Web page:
Scattered to the wind. That’s what we had become. All the time wishing to stand as strongly as the monument behind us, we had merely been leaves on the tree beside it, awaiting our time to turn, fall, and be taken by something stronger than ourselves.
A tragedy in a place to remember tragedy.
I reached out my hand and placed it gently on the soft, cold leather of his jacket. The white of my skin contrasted brilliantly with the cracked and worn black. “If only I could hear you laugh, one last time.” He smiled a small smile that faded quickly.
“Good bye Matthias,” I said softly. I looked over his shoulder to the weeping woman. “May you find peace.”

I turned to go, my own words echoing in my ears. I thought I heard someone calling my name on the wind, voices from the past calling me back. But the past was gone, encrypted on blocks of stone, or disintegrated in the flower beds. And still, the voices followed as my steps drummed a rhythm on the cold stone walkway.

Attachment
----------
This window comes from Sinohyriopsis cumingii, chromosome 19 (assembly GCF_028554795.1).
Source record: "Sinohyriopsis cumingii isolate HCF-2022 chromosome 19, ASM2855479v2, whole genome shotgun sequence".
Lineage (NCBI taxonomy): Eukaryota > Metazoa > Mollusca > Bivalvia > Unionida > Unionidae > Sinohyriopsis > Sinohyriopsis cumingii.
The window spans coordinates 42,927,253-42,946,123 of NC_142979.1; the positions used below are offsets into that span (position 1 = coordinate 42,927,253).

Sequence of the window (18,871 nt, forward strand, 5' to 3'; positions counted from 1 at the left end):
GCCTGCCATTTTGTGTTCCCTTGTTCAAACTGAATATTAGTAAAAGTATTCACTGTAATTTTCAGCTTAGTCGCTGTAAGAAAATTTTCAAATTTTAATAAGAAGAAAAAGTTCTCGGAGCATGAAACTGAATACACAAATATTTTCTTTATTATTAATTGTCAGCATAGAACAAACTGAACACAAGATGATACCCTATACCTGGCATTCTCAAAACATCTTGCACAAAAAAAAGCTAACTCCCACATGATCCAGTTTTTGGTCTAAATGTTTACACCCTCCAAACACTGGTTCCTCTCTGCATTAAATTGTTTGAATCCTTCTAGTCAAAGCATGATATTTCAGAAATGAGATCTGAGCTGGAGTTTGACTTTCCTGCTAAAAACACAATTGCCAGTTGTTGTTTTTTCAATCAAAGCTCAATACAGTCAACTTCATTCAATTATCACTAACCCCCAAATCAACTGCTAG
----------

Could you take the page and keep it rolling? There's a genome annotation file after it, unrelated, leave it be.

At the subway station, the scream of the metal cars sliding to a stop on the rails chased away all I had been hearing. As I walked to the open door, I glanced over my shoulder, expecting Matthias to be coming up the stairs. He didn’t appear, and the car doors slid shut.